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THE PERPETUAL ORGY by Helen Lane

THE PERPETUAL ORGY

By Helen Lane (Translator) , Mario Vargas Llosa (Author)

Pub Date: Dec. 1st, 1986
ISBN: 0374520623
Publisher: Farrar, Straus and Giroux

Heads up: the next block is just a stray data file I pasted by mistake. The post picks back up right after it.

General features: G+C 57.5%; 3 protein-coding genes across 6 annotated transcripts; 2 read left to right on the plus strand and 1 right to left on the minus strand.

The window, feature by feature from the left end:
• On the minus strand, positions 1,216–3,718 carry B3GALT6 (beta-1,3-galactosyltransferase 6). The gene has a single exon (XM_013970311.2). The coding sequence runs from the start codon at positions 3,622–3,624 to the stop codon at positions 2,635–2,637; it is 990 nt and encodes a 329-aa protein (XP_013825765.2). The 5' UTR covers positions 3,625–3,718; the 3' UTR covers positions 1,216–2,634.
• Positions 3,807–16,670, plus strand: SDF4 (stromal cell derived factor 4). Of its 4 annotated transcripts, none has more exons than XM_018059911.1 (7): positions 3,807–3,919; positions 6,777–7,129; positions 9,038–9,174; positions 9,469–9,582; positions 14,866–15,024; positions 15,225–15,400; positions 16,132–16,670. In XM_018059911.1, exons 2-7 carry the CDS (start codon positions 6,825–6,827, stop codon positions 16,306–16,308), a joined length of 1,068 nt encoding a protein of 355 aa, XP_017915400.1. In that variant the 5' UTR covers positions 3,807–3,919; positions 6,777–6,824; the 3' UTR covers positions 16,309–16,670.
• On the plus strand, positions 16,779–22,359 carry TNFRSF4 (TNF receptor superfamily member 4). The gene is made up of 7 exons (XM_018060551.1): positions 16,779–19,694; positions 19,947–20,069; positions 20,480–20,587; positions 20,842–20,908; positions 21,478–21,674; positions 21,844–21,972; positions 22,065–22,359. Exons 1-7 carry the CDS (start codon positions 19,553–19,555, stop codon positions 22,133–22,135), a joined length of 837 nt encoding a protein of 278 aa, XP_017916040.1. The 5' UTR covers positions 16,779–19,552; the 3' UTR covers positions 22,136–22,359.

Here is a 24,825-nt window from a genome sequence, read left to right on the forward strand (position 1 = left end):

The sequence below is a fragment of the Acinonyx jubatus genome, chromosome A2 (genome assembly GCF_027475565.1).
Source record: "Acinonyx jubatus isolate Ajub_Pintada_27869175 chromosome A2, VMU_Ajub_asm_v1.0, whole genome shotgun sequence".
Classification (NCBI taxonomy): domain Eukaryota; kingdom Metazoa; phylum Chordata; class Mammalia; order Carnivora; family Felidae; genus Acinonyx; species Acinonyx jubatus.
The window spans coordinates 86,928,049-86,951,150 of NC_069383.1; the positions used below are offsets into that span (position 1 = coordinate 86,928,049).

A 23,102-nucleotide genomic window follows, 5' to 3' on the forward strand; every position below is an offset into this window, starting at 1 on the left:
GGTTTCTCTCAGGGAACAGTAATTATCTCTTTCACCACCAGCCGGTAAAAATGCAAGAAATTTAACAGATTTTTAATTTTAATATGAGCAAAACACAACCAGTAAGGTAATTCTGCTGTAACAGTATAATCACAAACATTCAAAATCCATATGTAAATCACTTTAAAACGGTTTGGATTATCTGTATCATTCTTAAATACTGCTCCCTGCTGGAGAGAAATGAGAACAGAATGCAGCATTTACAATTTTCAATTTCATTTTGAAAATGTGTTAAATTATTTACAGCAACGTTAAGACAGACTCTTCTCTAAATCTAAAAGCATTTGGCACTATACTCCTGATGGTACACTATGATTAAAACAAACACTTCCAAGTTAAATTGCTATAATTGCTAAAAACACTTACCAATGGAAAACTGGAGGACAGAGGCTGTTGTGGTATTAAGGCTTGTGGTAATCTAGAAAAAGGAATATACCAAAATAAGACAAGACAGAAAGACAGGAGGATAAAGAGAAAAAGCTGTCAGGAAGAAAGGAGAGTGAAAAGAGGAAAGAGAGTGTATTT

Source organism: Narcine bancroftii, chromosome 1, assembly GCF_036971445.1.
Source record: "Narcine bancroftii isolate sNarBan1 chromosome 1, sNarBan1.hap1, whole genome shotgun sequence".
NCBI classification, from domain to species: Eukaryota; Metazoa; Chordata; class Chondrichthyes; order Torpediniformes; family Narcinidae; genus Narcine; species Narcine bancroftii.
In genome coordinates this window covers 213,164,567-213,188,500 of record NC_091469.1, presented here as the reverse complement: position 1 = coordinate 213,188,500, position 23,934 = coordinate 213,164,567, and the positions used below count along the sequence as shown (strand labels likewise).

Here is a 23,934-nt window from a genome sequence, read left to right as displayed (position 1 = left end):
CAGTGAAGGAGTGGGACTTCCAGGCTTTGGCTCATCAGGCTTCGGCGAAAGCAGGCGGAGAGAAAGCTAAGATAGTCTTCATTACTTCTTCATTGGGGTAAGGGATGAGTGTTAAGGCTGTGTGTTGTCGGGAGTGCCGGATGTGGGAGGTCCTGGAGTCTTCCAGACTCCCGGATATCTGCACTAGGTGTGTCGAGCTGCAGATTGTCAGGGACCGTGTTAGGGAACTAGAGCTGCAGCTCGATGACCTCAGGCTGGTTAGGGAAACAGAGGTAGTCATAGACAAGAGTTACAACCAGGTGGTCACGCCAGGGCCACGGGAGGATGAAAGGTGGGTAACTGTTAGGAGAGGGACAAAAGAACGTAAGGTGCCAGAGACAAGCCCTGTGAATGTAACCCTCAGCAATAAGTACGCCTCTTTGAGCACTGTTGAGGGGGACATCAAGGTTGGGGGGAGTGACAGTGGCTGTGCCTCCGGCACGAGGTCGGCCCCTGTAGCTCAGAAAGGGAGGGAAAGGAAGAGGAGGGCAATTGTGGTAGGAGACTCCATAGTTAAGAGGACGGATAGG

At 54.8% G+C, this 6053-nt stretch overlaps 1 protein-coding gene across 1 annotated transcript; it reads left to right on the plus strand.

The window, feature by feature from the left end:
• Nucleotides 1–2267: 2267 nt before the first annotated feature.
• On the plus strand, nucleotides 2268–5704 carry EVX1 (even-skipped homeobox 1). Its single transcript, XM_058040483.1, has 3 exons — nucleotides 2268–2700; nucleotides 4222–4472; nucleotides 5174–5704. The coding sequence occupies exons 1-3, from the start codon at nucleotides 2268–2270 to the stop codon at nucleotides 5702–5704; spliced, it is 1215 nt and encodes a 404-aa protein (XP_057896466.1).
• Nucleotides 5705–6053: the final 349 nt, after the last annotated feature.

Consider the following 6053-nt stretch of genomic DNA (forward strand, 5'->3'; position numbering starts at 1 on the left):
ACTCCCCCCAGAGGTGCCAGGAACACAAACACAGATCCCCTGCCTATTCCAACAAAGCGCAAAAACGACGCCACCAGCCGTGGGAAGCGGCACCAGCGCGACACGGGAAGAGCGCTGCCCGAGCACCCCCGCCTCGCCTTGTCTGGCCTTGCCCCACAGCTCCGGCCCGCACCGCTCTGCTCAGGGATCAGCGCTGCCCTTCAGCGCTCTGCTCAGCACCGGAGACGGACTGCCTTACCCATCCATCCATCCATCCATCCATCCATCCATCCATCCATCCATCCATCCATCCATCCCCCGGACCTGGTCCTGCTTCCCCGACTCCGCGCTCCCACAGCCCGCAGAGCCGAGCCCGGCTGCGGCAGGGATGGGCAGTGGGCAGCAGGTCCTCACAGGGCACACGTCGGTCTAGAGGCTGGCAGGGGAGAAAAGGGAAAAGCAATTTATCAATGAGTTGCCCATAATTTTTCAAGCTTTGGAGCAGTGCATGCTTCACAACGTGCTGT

A vivacious and wonderfully immoderate study of the great novel and its creator by the Peruvian novelist. Vargas Llosa is the author of Conversation in the Cathedral among others. This is the first work of his non-fiction translated from the Spanish. The book is divided into three parts, each representing a different mode of criticism. The first is subjective, a "classic" approach of sorts, but so boldly idiosyncratic it bears little resemblance to its forebears. The second is an objective exegesis of the text's method, grammatical style, temporal structure, narrative perspective, etc. The third is a historical analysis, assessing the impact of Flaubert's innovations in the context of literature before and after. The first section is an ideal introduction, forthwith airing all of his predilections. He admits, for example, to an unironic appreciation for melodrama of the most vulgar and stupid sort, and opines that a realistic work demands these touches of bad taste. In the second part, without minimizing the standard observations--of Flaubert's materialism, obsession with dualities, narrative objectivity--he offers fresh insight. He ranges far from the text--to discuss the Nouveau Roman, Sartre, the cinema--but his digressions are always pointed. One of the book's salient virtues is the numerous sparkling quotes culled from Flaubert's voluminous correspondence. Even when Vargas Llosa is purportedly applying science to the text, he is playfully subverting all claims to objectivity, and it is his "impressionism" that is this book's great strength. A lively study of the writer's craft.